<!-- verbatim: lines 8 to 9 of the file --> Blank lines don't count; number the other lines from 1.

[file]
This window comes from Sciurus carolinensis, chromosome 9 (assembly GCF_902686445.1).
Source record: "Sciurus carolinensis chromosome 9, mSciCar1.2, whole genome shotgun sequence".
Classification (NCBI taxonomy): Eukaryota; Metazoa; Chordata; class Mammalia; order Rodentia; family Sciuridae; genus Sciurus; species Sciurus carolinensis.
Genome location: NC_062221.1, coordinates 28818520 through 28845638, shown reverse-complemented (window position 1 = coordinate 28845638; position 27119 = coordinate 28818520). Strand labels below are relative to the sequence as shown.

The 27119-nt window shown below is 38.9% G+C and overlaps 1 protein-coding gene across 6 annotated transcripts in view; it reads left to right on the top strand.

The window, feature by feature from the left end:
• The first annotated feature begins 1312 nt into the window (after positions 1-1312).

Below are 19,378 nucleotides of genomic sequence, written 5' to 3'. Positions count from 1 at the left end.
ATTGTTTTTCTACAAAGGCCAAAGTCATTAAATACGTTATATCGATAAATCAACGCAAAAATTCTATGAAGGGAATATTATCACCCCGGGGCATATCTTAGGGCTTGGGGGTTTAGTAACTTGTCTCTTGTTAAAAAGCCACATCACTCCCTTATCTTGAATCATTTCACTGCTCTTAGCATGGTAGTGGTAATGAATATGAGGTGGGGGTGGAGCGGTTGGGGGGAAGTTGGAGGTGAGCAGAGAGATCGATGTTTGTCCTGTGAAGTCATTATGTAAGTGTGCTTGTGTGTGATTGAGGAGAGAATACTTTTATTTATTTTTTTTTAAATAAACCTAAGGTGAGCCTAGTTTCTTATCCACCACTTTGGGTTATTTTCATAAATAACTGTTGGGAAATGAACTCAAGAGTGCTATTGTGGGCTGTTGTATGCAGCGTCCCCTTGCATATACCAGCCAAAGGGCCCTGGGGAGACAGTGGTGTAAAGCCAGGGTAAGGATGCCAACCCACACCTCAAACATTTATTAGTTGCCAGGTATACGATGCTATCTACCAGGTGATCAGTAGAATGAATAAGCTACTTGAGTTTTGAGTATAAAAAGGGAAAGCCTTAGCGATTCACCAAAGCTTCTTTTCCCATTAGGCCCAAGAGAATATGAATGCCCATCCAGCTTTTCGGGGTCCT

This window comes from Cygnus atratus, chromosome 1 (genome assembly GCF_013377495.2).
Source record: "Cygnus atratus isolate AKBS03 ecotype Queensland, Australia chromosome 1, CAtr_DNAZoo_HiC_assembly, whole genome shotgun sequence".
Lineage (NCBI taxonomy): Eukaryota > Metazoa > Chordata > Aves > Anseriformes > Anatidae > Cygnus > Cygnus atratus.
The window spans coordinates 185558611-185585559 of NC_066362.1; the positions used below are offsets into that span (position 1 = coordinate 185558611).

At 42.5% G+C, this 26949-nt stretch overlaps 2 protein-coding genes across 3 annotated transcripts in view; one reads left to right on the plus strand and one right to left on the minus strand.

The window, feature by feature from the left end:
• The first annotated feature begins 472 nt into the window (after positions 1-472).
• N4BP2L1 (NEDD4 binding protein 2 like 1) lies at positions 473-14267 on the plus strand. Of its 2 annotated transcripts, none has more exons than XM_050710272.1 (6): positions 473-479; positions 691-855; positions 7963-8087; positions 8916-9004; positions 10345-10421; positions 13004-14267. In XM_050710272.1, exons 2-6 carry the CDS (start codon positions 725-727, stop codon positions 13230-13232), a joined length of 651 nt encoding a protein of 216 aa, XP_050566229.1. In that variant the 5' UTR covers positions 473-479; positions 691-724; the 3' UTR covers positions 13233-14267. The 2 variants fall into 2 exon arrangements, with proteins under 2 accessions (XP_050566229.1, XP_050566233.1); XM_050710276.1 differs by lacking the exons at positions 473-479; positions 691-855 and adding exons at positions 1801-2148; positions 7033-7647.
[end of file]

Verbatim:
Below are 19,378 nucleotides of genomic sequence, written 5' to 3'. Positions count from 1 at the left end.
ATTGTTTTTCTACAAAGGCCAAAGTCATTAAATACGTTATATCGATAAATCAACGCAAAAATTCTATGAAGGGAATATTATCACCCCGGGGCATATCTTAGGGCTTGGGGGTTTAGTAACTTGTCTCTTGTTAAAAAGCCACATCACTCCCTTATCTTGAATCATTTCACTGCTCTTAGCATGGTAGTGGTAATGAATATGAGGTGGGGGTGGAGCGGTTGGGGGGAAGTTGGAGGTGAGCAGAGAGATCGATGTTTGTCCTGTGAAGTCATTATGTAAGTGTGCTTGTGTGTGATTGAGGAGAGAATACTTTTATTTATTTTTTTTTAAATAAACCTAAGGTGAGCCTAGTTTCTTATCCACCACTTTGGGTTATTTTCATAAATAACTGTTGGGAAATGAACTCAAGAGTGCTATTGTGGGCTGTTGTATGCAGCGTCCCCTTGCATATACCAGCCAAAGGGCCCTGGGGAGACAGTGGTGTAAAGCCAGGGTAAGGATGCCAACCCACACCTCAAACATTTATTAGTTGCCAGGTATACGATGCTATCTACCAGGTGATCAGTAGAATGAATAAGCTACTTGAGTTTTGAGTATAAAAAGGGAAAGCCTTAGCGATTCACCAAAGCTTCTTTTCCCATTAGGCCCAAGAGAATATGAATGCCCATCCAGCTTTTCGGGGTCCT